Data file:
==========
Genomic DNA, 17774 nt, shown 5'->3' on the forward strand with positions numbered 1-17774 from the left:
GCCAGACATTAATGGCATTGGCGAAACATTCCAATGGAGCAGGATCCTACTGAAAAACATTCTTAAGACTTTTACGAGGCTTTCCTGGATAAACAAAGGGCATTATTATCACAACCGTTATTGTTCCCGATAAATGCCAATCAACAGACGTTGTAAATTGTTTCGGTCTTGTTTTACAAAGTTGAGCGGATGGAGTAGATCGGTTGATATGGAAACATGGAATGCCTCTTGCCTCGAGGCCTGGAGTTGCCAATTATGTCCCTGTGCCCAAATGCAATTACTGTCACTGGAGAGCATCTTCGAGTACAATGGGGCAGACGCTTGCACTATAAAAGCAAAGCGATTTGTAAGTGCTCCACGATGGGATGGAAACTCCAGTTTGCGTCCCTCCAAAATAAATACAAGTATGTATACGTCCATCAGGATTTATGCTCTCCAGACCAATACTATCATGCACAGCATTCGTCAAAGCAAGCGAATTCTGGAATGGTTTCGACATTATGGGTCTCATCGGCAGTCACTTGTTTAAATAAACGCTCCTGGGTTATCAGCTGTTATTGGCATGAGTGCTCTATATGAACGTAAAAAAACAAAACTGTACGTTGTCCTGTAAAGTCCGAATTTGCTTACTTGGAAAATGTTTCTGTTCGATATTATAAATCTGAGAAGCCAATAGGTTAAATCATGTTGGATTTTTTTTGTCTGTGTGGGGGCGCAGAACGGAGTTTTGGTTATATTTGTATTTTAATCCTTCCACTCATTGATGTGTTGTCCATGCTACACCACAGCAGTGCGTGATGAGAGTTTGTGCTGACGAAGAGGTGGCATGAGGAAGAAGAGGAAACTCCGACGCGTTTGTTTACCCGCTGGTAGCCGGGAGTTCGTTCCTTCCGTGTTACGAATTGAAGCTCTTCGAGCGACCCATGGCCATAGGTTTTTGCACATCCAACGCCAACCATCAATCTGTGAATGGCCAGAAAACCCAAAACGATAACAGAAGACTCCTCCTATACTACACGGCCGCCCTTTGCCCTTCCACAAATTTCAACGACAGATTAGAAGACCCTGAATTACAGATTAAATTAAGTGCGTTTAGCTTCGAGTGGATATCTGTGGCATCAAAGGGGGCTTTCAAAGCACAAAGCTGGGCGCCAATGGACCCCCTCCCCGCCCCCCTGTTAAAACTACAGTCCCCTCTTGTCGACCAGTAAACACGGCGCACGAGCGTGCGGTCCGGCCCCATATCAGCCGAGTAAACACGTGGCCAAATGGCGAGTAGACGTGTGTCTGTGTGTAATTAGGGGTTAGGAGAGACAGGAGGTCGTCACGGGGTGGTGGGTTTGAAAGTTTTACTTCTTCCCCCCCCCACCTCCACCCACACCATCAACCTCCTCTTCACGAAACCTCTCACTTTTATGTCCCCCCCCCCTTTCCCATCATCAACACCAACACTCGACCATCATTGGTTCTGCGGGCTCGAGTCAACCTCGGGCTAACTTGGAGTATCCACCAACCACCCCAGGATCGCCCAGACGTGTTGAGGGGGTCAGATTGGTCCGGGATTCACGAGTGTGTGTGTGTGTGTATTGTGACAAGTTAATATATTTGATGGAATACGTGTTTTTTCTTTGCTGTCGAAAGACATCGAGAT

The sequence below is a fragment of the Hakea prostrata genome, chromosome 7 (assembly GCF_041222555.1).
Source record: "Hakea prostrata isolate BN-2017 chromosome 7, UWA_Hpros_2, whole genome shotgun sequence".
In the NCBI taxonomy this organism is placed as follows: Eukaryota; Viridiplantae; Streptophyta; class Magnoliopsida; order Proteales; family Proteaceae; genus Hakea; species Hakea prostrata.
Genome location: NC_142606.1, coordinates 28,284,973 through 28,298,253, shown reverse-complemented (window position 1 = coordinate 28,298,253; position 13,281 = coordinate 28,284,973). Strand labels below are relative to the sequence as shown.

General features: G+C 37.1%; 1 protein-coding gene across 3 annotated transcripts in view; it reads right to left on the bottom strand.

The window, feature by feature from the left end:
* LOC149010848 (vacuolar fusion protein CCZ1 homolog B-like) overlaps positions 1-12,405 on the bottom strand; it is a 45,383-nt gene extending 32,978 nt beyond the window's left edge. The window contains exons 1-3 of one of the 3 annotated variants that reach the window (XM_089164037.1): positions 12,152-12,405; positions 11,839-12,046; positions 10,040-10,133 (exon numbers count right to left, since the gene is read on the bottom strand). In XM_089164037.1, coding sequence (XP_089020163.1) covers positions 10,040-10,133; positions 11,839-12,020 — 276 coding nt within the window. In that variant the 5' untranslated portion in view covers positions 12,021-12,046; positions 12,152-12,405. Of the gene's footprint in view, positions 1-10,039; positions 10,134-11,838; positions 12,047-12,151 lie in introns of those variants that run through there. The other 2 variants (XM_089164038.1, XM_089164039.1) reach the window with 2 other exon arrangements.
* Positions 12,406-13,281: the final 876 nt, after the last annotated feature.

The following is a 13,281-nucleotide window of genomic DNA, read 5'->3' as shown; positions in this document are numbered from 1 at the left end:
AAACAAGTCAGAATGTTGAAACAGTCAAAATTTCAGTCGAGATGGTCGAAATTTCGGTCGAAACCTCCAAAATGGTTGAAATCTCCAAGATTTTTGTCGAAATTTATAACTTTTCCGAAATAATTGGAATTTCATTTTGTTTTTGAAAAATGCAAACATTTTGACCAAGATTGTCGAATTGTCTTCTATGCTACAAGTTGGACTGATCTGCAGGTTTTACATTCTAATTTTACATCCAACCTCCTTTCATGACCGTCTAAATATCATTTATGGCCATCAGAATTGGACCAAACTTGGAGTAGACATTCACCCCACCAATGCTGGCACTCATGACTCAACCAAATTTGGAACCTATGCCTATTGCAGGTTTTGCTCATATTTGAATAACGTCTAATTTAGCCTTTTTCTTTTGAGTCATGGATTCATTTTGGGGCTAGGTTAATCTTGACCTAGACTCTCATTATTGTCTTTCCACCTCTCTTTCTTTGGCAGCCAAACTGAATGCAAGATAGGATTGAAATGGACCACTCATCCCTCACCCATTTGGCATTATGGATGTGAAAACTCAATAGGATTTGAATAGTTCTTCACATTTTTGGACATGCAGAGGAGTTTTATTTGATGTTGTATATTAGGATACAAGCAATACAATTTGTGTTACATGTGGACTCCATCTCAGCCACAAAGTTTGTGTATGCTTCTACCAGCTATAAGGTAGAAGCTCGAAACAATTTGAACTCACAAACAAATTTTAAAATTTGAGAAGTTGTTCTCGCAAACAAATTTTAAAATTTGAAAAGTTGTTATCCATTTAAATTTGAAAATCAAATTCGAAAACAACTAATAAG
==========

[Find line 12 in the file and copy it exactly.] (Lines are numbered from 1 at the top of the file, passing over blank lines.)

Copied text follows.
AAACAAGTCAGAATGTTGAAACAGTCAAAATTTCAGTCGAGATGGTCGAAATTTCGGTCGAAACCTCCAAAATGGTTGAAATCTCCAAGATTTTTGTCGAAATTTATAACTTTTCCGAAATAATTGGAATTTCATTTTGTTTTTGAAAAATGCAAACATTTTGACCAAGATTGTCGAATTGTCTTCTATGCTACAAGTTGGACTGATCTGCAGGTTTTACATTCTAATTTTACATCCAACCTCCTTTCATGACCGTCTAAATATCATTTATGGCCATCAGAATTGGACCAAACTTGGAGTAGACATTCACCCCACCAATGCTGGCACTCATGACTCAACCAAATTTGGAACCTATGCCTATTGCAGGTTTTGCTCATATTTGAATAACGTCTAATTTAGCCTTTTTCTTTTGAGTCATGGATTCATTTTGGGGCTAGGTTAATCTTGACCTAGACTCTCATTATTGTCTTTCCACCTCTCTTTCTTTGGCAGCCAAACTGAATGCAAGATAGGATTGAAATGGACCACTCATCCCTCACCCATTTGGCATTATGGATGTGAAAACTCAATAGGATTTGAATAGTTCTTCACATTTTTGGACATGCAGAGGAGTTTTATTTGATGTTGTATATTAGGATACAAGCAATACAATTTGTGTTACATGTGGACTCCATCTCAGCCACAAAGTTTGTGTATGCTTCTACCAGCTATAAGGTAGAAGCTCGAAACAATTTGAACTCACAAACAAATTTTAAAATTTGAGAAGTTGTTCTCGCAAACAAATTTTAAAATTTGAAAAGTTGTTATCCATTTAAATTTGAAAATCAAATTCGAAAACAACTAATAAG